Monday, January 31, 2011


Shedrow by Dean M. DeLuke is about the sudden death of a successful racing Thoroughbred, Chiefly Endeavor, and the New York surgeon, Dr. Anthony Gianni, who tries to solve the mystery. He solicits the help of a friend, Dr. Steven Highet, who is a veterinarian, and together with other friends they confront hoodlums and political bigwigs in a variety of settings.

I enjoyed the details of the racing setting, the colorful characters and the twist and turns of the plot.

I just didn't understand why some of the medical procedures had to be explained in detail when they had nothing to do with the story, especially the scenes in St. Lucia.

A portion of the sales is donated to the TB Retirement Foundation.


Monday, January 17, 2011

A Call for Horse Stories!

Do you have a special equine that you would like featured in the fifth book of the Beloved Horses series by Sharon Miner? This one will focus on horses (ponies, donkeys, mules, zebras etc) from around the world. All accepted submitters receive a complimentary copy of the book upon its release and discounts on extra books.

E-mail interviews will be conducted over the next several months. To be considered, send a short description and background about your equine friend to The reply will include interview questions and more information about this book project.

The Beloved Horses series are illustrated collections of true short stories that educate, entertain and enlighten readers of all ages.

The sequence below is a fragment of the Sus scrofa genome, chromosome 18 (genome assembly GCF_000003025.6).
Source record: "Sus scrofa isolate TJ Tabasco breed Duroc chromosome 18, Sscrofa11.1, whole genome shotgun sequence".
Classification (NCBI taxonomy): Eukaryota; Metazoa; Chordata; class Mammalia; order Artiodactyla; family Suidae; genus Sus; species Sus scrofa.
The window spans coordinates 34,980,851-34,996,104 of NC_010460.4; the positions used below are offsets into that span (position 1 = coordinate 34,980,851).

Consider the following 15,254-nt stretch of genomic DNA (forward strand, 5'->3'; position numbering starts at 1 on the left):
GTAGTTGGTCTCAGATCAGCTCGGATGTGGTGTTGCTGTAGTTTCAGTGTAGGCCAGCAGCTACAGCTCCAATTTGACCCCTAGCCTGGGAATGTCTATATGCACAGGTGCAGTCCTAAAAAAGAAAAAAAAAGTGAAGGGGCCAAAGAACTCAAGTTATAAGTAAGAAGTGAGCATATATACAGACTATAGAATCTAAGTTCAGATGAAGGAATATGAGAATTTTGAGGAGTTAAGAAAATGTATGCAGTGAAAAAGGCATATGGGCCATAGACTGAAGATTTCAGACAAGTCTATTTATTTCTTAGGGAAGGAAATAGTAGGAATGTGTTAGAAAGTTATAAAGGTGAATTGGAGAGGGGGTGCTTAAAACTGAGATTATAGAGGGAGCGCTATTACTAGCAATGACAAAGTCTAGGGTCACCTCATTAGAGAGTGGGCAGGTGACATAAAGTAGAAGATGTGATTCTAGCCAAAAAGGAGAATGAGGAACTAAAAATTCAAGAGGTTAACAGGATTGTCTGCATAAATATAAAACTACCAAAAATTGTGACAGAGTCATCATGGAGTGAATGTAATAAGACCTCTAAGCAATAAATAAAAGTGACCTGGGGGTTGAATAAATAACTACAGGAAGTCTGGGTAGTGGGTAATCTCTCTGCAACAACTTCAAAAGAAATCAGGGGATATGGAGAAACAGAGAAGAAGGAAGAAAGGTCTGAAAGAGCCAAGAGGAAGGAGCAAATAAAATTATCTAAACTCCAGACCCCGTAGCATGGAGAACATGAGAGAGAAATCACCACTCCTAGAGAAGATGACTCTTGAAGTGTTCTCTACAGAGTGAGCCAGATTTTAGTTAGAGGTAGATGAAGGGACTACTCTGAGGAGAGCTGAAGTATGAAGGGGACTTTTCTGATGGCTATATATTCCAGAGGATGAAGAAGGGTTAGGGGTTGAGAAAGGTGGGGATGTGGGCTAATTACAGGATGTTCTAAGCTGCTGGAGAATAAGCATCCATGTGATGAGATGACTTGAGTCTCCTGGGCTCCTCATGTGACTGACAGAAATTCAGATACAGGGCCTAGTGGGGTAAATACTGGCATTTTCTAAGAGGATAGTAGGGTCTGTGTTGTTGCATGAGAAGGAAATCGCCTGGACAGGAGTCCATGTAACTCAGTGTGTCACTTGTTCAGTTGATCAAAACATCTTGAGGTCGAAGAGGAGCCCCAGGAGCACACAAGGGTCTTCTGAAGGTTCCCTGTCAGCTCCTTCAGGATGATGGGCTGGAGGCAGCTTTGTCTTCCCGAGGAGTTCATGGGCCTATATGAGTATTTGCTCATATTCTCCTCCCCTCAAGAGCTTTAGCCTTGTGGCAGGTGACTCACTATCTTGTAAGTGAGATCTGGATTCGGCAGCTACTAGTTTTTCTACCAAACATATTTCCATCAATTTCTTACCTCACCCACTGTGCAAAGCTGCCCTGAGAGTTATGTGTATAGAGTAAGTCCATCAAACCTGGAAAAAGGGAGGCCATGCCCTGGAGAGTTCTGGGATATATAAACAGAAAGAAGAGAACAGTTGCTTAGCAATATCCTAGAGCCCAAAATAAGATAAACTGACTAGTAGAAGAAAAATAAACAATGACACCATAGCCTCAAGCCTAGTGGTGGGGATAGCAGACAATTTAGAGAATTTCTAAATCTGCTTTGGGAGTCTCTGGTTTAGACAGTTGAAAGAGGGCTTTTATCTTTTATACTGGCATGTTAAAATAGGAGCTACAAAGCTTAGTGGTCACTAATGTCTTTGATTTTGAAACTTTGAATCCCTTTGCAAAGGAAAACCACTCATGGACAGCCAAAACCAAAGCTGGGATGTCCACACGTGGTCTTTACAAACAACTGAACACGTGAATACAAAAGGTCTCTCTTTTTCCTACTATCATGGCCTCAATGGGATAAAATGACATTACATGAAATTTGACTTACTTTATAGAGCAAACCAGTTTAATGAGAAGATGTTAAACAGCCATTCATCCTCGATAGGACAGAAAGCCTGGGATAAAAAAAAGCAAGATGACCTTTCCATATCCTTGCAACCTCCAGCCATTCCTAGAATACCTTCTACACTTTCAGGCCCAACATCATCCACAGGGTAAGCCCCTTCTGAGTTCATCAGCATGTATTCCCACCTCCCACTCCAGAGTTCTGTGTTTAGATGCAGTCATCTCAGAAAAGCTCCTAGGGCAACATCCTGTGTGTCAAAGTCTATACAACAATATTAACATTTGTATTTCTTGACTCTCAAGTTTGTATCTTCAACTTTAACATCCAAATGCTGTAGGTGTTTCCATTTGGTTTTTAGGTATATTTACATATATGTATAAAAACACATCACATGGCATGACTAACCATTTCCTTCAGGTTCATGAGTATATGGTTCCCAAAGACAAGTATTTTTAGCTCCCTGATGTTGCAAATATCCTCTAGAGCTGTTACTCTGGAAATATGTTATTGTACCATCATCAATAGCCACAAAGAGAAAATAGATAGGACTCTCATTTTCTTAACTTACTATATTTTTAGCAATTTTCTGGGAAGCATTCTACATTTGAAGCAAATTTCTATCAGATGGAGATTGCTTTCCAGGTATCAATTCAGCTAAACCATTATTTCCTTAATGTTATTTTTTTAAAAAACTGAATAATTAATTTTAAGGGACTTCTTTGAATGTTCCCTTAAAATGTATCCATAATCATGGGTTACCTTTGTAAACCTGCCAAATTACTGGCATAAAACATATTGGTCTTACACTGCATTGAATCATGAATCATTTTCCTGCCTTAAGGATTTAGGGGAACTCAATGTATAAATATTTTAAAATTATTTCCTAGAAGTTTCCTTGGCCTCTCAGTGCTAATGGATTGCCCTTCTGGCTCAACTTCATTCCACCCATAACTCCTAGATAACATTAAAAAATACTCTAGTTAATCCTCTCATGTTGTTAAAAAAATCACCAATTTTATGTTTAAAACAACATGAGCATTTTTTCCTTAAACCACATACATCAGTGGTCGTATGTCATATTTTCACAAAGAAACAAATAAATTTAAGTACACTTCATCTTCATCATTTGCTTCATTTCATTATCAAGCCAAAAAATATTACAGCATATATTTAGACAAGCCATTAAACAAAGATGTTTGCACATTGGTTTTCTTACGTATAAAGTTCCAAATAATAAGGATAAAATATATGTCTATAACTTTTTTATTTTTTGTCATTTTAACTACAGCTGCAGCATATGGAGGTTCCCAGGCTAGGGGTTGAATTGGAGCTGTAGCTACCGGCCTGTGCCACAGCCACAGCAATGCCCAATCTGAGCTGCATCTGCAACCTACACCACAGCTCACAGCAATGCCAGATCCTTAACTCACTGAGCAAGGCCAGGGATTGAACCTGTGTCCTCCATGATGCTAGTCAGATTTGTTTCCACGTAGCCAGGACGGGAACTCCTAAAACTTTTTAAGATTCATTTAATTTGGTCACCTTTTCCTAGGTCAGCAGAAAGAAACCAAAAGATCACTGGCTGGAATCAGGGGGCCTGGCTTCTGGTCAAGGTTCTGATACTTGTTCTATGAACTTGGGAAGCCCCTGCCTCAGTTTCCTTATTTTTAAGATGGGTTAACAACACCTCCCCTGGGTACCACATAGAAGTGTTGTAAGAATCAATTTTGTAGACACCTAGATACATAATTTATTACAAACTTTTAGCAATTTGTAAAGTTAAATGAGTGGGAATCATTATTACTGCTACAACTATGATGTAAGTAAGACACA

The first four books can be viewed at Excerpts for each book can be read on the Search Inside feature on Signed copies are available by calling 814-937-0704 with Visa/Master Card.

Saturday, January 15, 2011

War Horse

Although War Horse by Michael Morpurgo is a Scholastic book for children, this endearing story will relate to readers of all ages. No wonder Spielberg is making a movie based on this book. Because of this publicity, I wanted to read this story which was published in 1982 but I had never heard of it. Also, I was curious about the format since it is written in first person point of view - from the horse, Joey!

Like Black Beauty, Joey explains his earliest memories as a colt, his traumatic weaning and life with a British farmer's son, Albert. The pair become very close as the teenager teaches him the basics about horsemanship, and later about riding and driving.

Then World War I changes their idyllic life. Joey is sold to the military and is trained as a cavalry mount and later pulls military wagons such as canons. He meets interesting horses and people, and the scenes kept me turning the pages. I especially loved the scene in No Man's Land.

Although I knew he would be reunited with his beloved Albert, the circumstances were not predictable.

Wow, what a fantastic story! I look forward to seeing the movie.

Visit the author's site at

Saturday, January 1, 2011